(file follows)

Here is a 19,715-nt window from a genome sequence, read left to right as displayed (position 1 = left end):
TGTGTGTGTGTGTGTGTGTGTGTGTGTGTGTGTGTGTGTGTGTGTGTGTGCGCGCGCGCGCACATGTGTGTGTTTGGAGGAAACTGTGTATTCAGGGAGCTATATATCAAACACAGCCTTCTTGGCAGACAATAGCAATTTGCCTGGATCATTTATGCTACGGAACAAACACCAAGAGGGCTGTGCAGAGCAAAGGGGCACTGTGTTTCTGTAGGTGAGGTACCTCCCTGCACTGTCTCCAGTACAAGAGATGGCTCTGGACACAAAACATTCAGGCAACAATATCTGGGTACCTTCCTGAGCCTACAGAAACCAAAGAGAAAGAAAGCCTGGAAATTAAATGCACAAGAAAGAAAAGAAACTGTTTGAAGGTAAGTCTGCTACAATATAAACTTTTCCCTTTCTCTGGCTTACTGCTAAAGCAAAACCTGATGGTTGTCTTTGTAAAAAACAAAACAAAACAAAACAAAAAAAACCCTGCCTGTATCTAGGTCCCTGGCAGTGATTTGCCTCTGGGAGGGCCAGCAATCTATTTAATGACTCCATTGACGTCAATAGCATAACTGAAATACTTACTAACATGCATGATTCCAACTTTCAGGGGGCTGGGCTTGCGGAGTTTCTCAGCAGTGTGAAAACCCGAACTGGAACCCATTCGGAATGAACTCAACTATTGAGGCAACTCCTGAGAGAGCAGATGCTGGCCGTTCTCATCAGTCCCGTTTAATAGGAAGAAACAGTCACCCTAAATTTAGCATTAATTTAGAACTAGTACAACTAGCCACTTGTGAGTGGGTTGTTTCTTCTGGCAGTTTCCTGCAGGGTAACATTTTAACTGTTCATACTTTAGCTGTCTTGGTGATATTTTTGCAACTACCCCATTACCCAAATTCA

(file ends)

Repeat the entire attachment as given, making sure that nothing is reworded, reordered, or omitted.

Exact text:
Here is a 19,715-nt window from a genome sequence, read left to right as displayed (position 1 = left end):
TGTGTGTGTGTGTGTGTGTGTGTGTGTGTGTGTGTGTGTGTGTGTGTGTGCGCGCGCGCGCACATGTGTGTGTTTGGAGGAAACTGTGTATTCAGGGAGCTATATATCAAACACAGCCTTCTTGGCAGACAATAGCAATTTGCCTGGATCATTTATGCTACGGAACAAACACCAAGAGGGCTGTGCAGAGCAAAGGGGCACTGTGTTTCTGTAGGTGAGGTACCTCCCTGCACTGTCTCCAGTACAAGAGATGGCTCTGGACACAAAACATTCAGGCAACAATATCTGGGTACCTTCCTGAGCCTACAGAAACCAAAGAGAAAGAAAGCCTGGAAATTAAATGCACAAGAAAGAAAAGAAACTGTTTGAAGGTAAGTCTGCTACAATATAAACTTTTCCCTTTCTCTGGCTTACTGCTAAAGCAAAACCTGATGGTTGTCTTTGTAAAAAACAAAACAAAACAAAACAAAAAAAACCCTGCCTGTATCTAGGTCCCTGGCAGTGATTTGCCTCTGGGAGGGCCAGCAATCTATTTAATGACTCCATTGACGTCAATAGCATAACTGAAATACTTACTAACATGCATGATTCCAACTTTCAGGGGGCTGGGCTTGCGGAGTTTCTCAGCAGTGTGAAAACCCGAACTGGAACCCATTCGGAATGAACTCAACTATTGAGGCAACTCCTGAGAGAGCAGATGCTGGCCGTTCTCATCAGTCCCGTTTAATAGGAAGAAACAGTCACCCTAAATTTAGCATTAATTTAGAACTAGTACAACTAGCCACTTGTGAGTGGGTTGTTTCTTCTGGCAGTTTCCTGCAGGGTAACATTTTAACTGTTCATACTTTAGCTGTCTTGGTGATATTTTTGCAACTACCCCATTACCCAAATTCA